Apples and Orangutans: Enterprise Search and Knowledge Management

This title by Mike Altendorf, in CIO Magazine, October 31, 2008, mystifies me, Search Will Outshine KM. I did a little poking around to discover who he is and found a similar statement by him back in September, Search is being implemented in enterprises as the new knowledge management and what’s coming down the line is the ability to mine the huge amount of untapped structured and unstructured data in the organisation.

Because I follow enterprise search for the Gilbane Group while maintaining a separate consulting practice in knowledge management, I am struggling with his conflation of the two terms or even the migration of one to the other. The search we talk about is a set of software technologies that retrieve content. I’m tired of the debate about the terminology “enterprise search” vs. “behind the firewall search.” I tell vendors and buyers that my focus is on software products supporting search executed within (or from outside looking in) the enterprise on content that originates from within the enterprise or that is collected by the enterprise. I don’t judge whether the product is for an exclusive domain, content type or audience, or whether it is deployed with the “intent” of finding and retrieving every last scrap of content lying around the enterprise. It never does nor will do the latter but if that is what an enterprise aspires to, theirs is a judgment call I might help them re-evaluate in consultation.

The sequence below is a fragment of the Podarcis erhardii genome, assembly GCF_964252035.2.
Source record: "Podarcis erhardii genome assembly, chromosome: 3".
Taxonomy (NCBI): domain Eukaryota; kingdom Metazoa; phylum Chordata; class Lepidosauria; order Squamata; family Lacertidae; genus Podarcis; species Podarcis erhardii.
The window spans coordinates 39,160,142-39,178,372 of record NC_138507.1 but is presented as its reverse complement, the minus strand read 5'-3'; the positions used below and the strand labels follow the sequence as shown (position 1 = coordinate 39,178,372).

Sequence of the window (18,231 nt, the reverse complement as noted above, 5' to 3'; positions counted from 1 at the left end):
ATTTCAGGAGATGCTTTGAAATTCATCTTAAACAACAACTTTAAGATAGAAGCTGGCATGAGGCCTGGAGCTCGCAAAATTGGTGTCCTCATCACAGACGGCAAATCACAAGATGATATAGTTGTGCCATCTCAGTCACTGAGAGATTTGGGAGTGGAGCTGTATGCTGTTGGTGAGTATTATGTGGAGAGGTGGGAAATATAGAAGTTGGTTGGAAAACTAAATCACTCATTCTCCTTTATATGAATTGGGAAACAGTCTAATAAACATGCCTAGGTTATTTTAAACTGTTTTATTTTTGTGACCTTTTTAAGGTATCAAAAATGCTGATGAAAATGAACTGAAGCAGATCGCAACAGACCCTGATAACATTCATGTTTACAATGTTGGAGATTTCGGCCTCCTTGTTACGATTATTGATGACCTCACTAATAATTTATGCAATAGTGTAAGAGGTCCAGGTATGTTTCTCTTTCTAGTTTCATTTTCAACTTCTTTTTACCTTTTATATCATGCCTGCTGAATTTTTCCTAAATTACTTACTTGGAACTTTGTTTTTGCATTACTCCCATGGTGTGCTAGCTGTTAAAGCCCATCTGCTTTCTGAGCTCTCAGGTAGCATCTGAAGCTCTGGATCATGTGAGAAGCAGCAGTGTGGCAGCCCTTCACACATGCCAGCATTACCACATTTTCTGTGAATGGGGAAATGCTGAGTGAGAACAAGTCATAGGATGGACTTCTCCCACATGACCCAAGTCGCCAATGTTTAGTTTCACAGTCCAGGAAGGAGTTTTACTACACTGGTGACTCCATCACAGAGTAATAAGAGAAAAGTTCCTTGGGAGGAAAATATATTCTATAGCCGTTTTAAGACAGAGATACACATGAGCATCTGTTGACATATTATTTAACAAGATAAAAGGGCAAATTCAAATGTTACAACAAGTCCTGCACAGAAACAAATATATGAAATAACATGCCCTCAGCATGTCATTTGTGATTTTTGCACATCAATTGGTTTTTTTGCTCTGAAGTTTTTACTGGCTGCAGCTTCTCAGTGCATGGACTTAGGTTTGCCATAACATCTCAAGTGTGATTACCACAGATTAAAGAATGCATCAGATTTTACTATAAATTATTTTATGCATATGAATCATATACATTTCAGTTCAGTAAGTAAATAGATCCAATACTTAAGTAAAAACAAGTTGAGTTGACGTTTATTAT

It is pretty clear that Mr. Altendorf is impressed with the potential for Fast and Microsoft so he knows they are firmly entrenched in the software business. But knowledge management (KM) is not now, nor has it ever been, a software product or even a suite of products. I will acknowledge that KM is a messy thing to talk about and the label means many things even to those of us who focus on it as a practice area. It clearly got derailed as a useful “discipline” of focus in the 90s when tool vendors decided to place their products into a new category called “knowledge management.”

It sounded so promising and useful, this idea of KM software that could just suck the brains out of experts and the business know-how of enterprises out of hidden and lurking content. We know better, we who try to refine the art of leveraging knowledge by assisting our clients with blending people and technology to establish workable business practices around knowledge assets. We bring together IT, business managers, librarians, content managers, taxonomists, archivists, and records managers to facilitate good communication among many types of stakeholders. We work to define how to apply behavioral business practices and tools to business problems. Understanding how a software product is helpful in processes, its potential applications, or to encourage usability standards are part of the knowledge manager’s toolkit. It is quite an art, the KM process of bringing tools together with knowledge assets (people and content) into a productive balance.

Search is one of the tools that can facilitate leveraging knowledge assets and help us find the experts who might share some “how-to” knowledge, but it is not, nor will it ever be a substitute for KM. You can check out these links to see how others line up on the definitions of KM: CIO introduction to KM and Wikipedia. Let’s not have the “KM is dead” discussion again!